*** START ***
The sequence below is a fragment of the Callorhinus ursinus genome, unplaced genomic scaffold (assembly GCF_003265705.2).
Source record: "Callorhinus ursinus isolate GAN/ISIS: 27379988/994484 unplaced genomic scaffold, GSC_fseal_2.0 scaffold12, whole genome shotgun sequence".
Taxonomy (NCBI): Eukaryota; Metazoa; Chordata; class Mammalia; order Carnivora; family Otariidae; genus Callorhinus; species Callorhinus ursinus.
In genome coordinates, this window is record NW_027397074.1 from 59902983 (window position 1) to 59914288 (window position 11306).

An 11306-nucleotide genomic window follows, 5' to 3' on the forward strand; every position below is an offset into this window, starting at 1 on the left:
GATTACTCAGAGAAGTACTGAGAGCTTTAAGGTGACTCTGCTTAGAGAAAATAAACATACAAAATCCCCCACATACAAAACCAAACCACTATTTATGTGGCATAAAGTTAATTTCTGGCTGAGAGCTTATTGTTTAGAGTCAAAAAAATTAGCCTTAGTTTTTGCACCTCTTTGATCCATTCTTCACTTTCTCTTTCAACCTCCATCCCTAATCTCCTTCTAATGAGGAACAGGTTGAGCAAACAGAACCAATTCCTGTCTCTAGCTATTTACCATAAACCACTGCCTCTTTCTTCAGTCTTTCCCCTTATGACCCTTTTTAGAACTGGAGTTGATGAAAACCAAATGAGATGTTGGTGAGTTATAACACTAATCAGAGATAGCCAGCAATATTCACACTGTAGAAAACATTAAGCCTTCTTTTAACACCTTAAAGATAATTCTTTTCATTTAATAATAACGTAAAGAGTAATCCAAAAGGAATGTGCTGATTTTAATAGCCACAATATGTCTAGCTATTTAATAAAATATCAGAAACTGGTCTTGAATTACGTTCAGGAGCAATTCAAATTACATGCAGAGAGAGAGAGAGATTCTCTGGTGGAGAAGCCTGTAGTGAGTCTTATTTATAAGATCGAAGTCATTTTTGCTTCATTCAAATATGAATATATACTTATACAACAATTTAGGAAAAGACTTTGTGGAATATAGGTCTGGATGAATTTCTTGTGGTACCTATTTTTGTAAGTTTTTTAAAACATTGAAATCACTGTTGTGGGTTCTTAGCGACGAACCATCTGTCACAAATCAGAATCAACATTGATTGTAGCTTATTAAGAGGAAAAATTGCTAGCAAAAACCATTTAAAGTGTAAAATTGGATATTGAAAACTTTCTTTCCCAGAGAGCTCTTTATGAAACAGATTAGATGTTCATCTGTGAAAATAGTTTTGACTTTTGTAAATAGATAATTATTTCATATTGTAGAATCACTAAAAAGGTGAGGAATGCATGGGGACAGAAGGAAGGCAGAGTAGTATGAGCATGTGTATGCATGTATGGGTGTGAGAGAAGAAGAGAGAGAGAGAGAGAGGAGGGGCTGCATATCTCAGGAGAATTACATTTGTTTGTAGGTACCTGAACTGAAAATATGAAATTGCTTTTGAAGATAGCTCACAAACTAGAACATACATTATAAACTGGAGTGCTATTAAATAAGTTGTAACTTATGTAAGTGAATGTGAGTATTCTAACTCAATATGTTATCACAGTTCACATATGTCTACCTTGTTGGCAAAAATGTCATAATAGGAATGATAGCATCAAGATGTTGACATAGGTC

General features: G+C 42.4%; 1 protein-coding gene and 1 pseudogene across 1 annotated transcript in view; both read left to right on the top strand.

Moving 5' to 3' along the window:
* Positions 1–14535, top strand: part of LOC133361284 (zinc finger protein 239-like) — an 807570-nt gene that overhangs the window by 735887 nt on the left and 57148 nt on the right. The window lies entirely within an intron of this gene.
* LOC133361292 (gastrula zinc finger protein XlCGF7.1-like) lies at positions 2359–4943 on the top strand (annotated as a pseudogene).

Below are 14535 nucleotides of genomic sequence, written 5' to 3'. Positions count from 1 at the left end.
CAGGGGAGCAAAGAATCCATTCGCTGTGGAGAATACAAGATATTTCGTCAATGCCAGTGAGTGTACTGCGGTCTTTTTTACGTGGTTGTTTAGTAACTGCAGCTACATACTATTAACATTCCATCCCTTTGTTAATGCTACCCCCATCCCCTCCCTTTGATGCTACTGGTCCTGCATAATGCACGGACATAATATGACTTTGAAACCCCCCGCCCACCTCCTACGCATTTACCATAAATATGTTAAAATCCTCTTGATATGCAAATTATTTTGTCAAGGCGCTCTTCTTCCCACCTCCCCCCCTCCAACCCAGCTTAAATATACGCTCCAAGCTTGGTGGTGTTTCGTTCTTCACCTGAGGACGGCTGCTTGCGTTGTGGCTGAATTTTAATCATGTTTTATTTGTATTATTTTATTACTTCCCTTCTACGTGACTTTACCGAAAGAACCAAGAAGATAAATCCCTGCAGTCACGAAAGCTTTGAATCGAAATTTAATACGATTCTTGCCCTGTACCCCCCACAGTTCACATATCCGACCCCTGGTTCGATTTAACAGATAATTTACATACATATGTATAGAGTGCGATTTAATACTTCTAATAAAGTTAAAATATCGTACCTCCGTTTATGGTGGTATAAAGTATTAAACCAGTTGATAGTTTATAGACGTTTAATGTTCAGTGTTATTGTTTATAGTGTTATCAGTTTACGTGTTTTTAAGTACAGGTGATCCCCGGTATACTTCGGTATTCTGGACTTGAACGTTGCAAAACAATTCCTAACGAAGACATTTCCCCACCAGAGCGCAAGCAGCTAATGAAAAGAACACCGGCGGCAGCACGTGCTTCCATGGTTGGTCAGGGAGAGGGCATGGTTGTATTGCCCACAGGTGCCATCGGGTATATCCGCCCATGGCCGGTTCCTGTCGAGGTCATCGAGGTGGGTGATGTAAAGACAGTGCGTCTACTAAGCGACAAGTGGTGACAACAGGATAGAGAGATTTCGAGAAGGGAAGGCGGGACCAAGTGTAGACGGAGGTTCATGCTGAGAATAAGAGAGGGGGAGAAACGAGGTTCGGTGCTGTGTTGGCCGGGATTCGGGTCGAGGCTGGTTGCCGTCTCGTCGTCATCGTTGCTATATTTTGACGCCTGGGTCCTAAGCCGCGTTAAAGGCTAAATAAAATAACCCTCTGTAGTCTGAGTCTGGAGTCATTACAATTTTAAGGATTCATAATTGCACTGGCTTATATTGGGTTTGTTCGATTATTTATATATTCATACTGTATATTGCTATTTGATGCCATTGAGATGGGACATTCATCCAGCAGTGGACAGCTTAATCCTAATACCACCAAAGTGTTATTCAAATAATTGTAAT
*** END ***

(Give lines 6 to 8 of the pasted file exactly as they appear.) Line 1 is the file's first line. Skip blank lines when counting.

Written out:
GATTACTCAGAGAAGTACTGAGAGCTTTAAGGTGACTCTGCTTAGAGAAAATAAACATACAAAATCCCCCACATACAAAACCAAACCACTATTTATGTGGCATAAAGTTAATTTCTGGCTGAGAGCTTATTGTTTAGAGTCAAAAAAATTAGCCTTAGTTTTTGCACCTCTTTGATCCATTCTTCACTTTCTCTTTCAACCTCCATCCCTAATCTCCTTCTAATGAGGAACAGGTTGAGCAAACAGAACCAATTCCTGTCTCTAGCTATTTACCATAAACCACTGCCTCTTTCTTCAGTCTTTCCCCTTATGACCCTTTTTAGAACTGGAGTTGATGAAAACCAAATGAGATGTTGGTGAGTTATAACACTAATCAGAGATAGCCAGCAATATTCACACTGTAGAAAACATTAAGCCTTCTTTTAACACCTTAAAGATAATTCTTTTCATTTAATAATAACGTAAAGAGTAATCCAAAAGGAATGTGCTGATTTTAATAGCCACAATATGTCTAGCTATTTAATAAAATATCAGAAACTGGTCTTGAATTACGTTCAGGAGCAATTCAAATTACATGCAGAGAGAGAGAGAGATTCTCTGGTGGAGAAGCCTGTAGTGAGTCTTATTTATAAGATCGAAGTCATTTTTGCTTCATTCAAATATGAATATATACTTATACAACAATTTAGGAAAAGACTTTGTGGAATATAGGTCTGGATGAATTTCTTGTGGTACCTATTTTTGTAAGTTTTTTAAAACATTGAAATCACTGTTGTGGGTTCTTAGCGACGAACCATCTGTCACAAATCAGAATCAACATTGATTGTAGCTTATTAAGAGGAAAAATTGCTAGCAAAAACCATTTAAAGTGTAAAATTGGATATTGAAAACTTTCTTTCCCAGAGAGCTCTTTATGAAACAGATTAGATGTTCATCTGTGAAAATAGTTTTGACTTTTGTAAATAGATAATTATTTCATATTGTAGAATCACTAAAAAGGTGAGGAATGCATGGGGACAGAAGGAAGGCAGAGTAGTATGAGCATGTGTATGCATGTATGGGTGTGAGAGAAGAAGAGAGAGAGAGAGAGAGGAGGGGCTGCATATCTCAGGAGAATTACATTTGTTTGTAGGTACCTGAACTGAAAATATGAAATTGCTTTTGAAGATAGCTCACAAACTAGAACATACATTATAAACTGGAGTGCTATTAAATAAGTTGTAACTTATGTAAGTGAATGTGAGTATTCTAACTCAATATGTTATCACAGTTCACATATGTCTACCTTGTTGGCAAAAATGTCATAATAGGAATGATAGCATCAAGATGTTGACATAGGTC

General features: G+C 42.4%; 1 protein-coding gene and 1 pseudogene across 1 annotated transcript in view; both read left to right on the top strand.

Moving 5' to 3' along the window: